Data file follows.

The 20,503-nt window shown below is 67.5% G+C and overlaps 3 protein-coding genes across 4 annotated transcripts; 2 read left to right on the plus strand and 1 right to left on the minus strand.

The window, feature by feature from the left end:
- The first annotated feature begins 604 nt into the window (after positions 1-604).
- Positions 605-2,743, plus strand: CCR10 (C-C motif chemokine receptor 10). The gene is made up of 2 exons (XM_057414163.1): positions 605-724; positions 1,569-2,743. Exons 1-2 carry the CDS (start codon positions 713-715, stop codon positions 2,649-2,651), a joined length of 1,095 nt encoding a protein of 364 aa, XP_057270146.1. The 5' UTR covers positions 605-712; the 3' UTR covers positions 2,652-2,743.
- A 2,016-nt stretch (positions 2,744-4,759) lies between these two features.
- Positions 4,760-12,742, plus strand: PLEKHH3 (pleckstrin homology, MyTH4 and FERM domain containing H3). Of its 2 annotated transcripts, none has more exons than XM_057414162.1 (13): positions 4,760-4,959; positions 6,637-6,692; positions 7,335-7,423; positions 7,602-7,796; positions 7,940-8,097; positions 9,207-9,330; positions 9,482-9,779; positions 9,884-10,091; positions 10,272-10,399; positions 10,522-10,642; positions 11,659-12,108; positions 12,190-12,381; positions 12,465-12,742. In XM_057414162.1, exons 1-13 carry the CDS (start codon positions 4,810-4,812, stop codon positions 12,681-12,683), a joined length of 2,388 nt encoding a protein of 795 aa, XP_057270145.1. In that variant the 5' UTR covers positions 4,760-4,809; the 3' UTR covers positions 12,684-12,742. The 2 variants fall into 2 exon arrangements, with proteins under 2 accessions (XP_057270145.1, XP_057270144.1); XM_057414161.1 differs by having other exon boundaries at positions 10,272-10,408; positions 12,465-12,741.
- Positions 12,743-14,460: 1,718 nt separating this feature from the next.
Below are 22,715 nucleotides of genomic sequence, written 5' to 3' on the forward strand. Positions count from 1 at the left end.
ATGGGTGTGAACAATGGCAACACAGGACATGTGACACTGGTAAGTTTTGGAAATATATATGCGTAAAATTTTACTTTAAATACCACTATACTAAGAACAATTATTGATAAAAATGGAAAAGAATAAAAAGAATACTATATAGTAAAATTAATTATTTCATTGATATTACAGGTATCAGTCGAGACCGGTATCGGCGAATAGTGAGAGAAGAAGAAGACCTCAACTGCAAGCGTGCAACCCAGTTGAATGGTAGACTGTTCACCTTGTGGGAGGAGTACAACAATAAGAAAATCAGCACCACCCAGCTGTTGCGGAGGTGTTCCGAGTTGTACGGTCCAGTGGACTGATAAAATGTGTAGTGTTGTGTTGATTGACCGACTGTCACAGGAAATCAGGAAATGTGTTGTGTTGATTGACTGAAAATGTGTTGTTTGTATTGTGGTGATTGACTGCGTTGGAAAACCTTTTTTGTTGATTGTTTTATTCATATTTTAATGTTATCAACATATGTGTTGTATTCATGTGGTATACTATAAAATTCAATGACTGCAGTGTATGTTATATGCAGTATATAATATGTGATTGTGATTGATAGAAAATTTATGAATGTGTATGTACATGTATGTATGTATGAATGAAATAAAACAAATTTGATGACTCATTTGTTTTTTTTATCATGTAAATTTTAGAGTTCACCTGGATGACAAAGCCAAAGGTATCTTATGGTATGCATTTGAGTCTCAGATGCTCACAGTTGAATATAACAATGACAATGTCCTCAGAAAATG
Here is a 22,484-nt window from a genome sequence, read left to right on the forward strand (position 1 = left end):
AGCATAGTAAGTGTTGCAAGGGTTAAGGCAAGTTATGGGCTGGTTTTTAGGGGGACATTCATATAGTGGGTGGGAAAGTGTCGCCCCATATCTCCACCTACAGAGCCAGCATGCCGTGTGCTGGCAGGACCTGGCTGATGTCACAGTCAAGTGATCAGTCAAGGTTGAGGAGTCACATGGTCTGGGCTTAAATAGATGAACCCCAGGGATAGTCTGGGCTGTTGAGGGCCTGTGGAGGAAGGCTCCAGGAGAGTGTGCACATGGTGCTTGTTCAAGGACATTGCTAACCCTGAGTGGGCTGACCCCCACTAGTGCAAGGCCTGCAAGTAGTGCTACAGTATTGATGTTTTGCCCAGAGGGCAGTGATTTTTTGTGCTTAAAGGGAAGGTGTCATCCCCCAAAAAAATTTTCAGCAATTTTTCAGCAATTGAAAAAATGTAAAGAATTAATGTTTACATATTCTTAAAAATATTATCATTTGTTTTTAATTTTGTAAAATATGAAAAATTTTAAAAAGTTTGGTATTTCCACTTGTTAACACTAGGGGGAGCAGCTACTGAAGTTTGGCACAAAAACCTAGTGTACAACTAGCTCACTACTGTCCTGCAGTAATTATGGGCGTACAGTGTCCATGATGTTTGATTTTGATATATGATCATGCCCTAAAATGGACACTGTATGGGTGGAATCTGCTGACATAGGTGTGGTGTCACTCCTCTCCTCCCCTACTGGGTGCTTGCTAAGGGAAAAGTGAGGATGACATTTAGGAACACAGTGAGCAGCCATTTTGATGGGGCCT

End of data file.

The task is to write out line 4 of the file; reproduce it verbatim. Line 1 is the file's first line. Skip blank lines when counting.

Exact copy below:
- Positions 605-2,743, plus strand: CCR10 (C-C motif chemokine receptor 10). The gene is made up of 2 exons (XM_057414163.1): positions 605-724; positions 1,569-2,743. Exons 1-2 carry the CDS (start codon positions 713-715, stop codon positions 2,649-2,651), a joined length of 1,095 nt encoding a protein of 364 aa, XP_057270146.1. The 5' UTR covers positions 605-712; the 3' UTR covers positions 2,652-2,743.